A good way to get started is with your employer’s 401(k) plan. If they offer a match on your contributions, make sure to max out the match contribution limit. If you do not max out on your employer match, you are leaving money on the table – never turn down free money!
If your employer doesn’t offer a 401(k), open your own IRA or Roth IRA. Traditional IRAs are tax deferred, meaning you’ll pay taxes on the contributions when you withdraw money in retirement, and you get a tax break on your income tax return today. Roth IRAs are a bit different – they offer tax-free growth. While you won’t earn a tax deduction now, you also won’t pay any taxes when you withdraw the money in the future. Think about that. If your retirement account is worth $500,000 when you retire, you won’t have to pay any taxes on your withdrawals. You pay a little bit today to save a lot tomorrow.
How should you balance retirement saving and other financial needs? What comes first and why?
To put it plainly – pay yourself first.
Too many people treat savings as the bonus money that comes after you’ve paid your expenses. They should instead treat it as the first priority and work their budget around it.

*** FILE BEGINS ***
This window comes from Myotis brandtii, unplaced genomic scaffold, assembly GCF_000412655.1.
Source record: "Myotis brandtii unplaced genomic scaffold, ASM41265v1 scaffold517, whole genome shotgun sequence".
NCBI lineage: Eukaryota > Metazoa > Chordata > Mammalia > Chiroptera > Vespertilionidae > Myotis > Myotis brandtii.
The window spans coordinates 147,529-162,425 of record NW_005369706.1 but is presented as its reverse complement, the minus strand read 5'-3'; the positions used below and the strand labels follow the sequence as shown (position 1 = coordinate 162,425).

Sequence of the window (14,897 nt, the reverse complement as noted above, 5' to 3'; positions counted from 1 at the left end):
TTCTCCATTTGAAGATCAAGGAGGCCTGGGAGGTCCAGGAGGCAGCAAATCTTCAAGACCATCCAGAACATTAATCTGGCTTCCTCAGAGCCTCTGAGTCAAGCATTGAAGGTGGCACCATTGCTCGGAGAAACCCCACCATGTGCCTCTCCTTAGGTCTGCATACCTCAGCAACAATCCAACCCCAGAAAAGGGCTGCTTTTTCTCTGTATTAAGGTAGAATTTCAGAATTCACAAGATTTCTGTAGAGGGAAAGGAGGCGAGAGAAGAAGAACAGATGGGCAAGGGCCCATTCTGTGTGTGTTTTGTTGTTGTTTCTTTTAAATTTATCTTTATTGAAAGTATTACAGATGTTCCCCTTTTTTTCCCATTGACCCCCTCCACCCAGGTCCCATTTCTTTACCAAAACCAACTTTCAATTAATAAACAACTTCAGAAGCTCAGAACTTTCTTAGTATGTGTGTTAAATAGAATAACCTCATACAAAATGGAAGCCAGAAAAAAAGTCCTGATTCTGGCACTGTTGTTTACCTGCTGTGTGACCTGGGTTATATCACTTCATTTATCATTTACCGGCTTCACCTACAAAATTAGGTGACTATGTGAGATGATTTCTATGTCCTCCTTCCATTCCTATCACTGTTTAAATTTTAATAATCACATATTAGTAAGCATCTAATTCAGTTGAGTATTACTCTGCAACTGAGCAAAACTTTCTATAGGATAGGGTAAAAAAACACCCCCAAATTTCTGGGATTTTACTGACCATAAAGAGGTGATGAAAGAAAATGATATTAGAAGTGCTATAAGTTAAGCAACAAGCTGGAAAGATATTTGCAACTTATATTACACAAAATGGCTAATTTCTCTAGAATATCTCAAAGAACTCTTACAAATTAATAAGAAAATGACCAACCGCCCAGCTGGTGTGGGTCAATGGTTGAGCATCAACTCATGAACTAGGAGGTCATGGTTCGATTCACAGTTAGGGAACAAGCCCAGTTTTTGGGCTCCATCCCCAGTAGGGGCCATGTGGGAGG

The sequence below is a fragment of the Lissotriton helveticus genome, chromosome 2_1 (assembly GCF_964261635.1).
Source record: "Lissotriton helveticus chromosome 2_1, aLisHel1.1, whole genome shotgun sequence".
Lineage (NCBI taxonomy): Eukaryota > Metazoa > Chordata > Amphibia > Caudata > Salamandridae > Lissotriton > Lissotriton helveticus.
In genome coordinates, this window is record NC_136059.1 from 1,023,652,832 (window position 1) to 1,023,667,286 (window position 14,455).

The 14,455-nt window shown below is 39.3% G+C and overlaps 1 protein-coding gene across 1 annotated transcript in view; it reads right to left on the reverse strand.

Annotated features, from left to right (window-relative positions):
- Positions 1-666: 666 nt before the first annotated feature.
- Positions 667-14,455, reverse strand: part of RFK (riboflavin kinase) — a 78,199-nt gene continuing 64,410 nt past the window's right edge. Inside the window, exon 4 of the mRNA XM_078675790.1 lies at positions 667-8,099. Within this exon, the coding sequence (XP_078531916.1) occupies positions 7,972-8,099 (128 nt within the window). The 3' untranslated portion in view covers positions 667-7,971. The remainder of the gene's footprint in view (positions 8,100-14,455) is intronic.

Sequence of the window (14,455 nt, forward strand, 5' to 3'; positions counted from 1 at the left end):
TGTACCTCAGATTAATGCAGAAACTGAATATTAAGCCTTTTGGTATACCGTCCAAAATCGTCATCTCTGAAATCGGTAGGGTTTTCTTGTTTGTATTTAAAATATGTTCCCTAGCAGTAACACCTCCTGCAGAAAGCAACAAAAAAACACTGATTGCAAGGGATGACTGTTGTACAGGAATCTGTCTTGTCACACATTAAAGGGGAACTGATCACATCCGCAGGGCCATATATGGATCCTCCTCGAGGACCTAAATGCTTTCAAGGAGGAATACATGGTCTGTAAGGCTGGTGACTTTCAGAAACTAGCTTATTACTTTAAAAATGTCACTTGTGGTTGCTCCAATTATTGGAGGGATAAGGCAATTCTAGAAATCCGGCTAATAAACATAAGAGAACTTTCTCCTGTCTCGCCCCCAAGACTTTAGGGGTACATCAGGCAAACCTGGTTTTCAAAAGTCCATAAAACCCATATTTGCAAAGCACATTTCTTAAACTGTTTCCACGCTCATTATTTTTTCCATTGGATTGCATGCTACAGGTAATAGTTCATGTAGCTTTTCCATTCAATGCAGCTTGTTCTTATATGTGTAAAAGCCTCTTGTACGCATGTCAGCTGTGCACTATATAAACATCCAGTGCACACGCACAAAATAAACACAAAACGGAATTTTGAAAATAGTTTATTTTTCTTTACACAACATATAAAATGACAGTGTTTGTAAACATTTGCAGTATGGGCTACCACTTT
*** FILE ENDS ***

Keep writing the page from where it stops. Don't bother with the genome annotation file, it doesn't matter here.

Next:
Take some time to find out your long-term retirement goals. When you determine how much you should be saving, you should then make sure you are automatically deducting this amount to fund a 401(k) or other savings vehicle. Find ways to reduce your expenses so they can work around your savings, and make sure you pay yourself first!
How much risk is too much in retirement planning?
If your retirement plan includes regular trips to the casino, you’re taking on too much risk. In general, it all depends on where you are in your plan. Someone in their 20s can safely take on a lot more risk by investing heavily in higher risk allocations like equities which, over the long term, have better growth potential. Someone in their 60s will be less concerned about value creation and more concerned with value preservation. This borrower would likely be more interested in allocating their portfolio into investments such a fixed income annuity.